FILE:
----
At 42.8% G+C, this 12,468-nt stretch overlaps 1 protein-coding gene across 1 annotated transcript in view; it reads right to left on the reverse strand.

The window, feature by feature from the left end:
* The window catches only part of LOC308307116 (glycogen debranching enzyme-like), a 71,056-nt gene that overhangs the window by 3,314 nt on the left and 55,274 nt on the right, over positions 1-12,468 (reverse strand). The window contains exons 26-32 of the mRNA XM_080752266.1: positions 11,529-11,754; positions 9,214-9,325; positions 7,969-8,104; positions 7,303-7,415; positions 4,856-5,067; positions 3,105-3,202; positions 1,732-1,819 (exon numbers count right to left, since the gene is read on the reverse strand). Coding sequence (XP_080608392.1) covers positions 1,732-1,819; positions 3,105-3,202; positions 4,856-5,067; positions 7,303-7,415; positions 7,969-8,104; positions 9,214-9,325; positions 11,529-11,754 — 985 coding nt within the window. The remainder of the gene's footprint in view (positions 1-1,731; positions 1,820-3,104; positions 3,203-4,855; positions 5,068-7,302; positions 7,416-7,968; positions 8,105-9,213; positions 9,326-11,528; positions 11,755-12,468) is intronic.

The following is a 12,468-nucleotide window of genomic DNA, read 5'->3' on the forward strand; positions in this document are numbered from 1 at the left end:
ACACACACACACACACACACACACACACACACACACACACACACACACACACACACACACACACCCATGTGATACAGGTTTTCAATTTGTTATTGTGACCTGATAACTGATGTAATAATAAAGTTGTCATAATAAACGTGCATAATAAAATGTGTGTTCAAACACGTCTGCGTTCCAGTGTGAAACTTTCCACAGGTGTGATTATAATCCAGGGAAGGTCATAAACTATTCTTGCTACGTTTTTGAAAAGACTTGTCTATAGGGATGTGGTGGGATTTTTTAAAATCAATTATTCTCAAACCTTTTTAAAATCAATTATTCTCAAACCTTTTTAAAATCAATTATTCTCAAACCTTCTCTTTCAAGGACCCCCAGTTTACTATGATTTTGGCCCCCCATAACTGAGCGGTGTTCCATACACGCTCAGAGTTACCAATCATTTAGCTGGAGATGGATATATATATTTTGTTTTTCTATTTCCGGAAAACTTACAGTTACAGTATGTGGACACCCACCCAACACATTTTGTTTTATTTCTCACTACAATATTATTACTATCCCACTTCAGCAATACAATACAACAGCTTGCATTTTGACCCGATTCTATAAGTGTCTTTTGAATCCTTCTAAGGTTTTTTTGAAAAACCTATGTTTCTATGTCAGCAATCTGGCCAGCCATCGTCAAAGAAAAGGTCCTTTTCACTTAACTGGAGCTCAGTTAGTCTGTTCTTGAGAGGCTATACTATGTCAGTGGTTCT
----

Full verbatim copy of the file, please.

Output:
At 42.8% G+C, this 12,468-nt stretch overlaps 1 protein-coding gene across 1 annotated transcript in view; it reads right to left on the reverse strand.

The window, feature by feature from the left end:
* The window catches only part of LOC308307116 (glycogen debranching enzyme-like), a 71,056-nt gene that overhangs the window by 3,314 nt on the left and 55,274 nt on the right, over positions 1-12,468 (reverse strand). The window contains exons 26-32 of the mRNA XM_080752266.1: positions 11,529-11,754; positions 9,214-9,325; positions 7,969-8,104; positions 7,303-7,415; positions 4,856-5,067; positions 3,105-3,202; positions 1,732-1,819 (exon numbers count right to left, since the gene is read on the reverse strand). Coding sequence (XP_080608392.1) covers positions 1,732-1,819; positions 3,105-3,202; positions 4,856-5,067; positions 7,303-7,415; positions 7,969-8,104; positions 9,214-9,325; positions 11,529-11,754 — 985 coding nt within the window. The remainder of the gene's footprint in view (positions 1-1,731; positions 1,820-3,104; positions 3,203-4,855; positions 5,068-7,302; positions 7,416-7,968; positions 8,105-9,213; positions 9,326-11,528; positions 11,755-12,468) is intronic.

The following is a 12,468-nucleotide window of genomic DNA, read 5'->3' on the forward strand; positions in this document are numbered from 1 at the left end:
ACACACACACACACACACACACACACACACACACACACACACACACACACACACACACACACACCCATGTGATACAGGTTTTCAATTTGTTATTGTGACCTGATAACTGATGTAATAATAAAGTTGTCATAATAAACGTGCATAATAAAATGTGTGTTCAAACACGTCTGCGTTCCAGTGTGAAACTTTCCACAGGTGTGATTATAATCCAGGGAAGGTCATAAACTATTCTTGCTACGTTTTTGAAAAGACTTGTCTATAGGGATGTGGTGGGATTTTTTAAAATCAATTATTCTCAAACCTTTTTAAAATCAATTATTCTCAAACCTTTTTAAAATCAATTATTCTCAAACCTTCTCTTTCAAGGACCCCCAGTTTACTATGATTTTGGCCCCCCATAACTGAGCGGTGTTCCATACACGCTCAGAGTTACCAATCATTTAGCTGGAGATGGATATATATATTTTGTTTTTCTATTTCCGGAAAACTTACAGTTACAGTATGTGGACACCCACCCAACACATTTTGTTTTATTTCTCACTACAATATTATTACTATCCCACTTCAGCAATACAATACAACAGCTTGCATTTTGACCCGATTCTATAAGTGTCTTTTGAATCCTTCTAAGGTTTTTTTGAAAAACCTATGTTTCTATGTCAGCAATCTGGCCAGCCATCGTCAAAGAAAAGGTCCTTTTCACTTAACTGGAGCTCAGTTAGTCTGTTCTTGAGAGGCTATACTATGTCAGTGGTTCT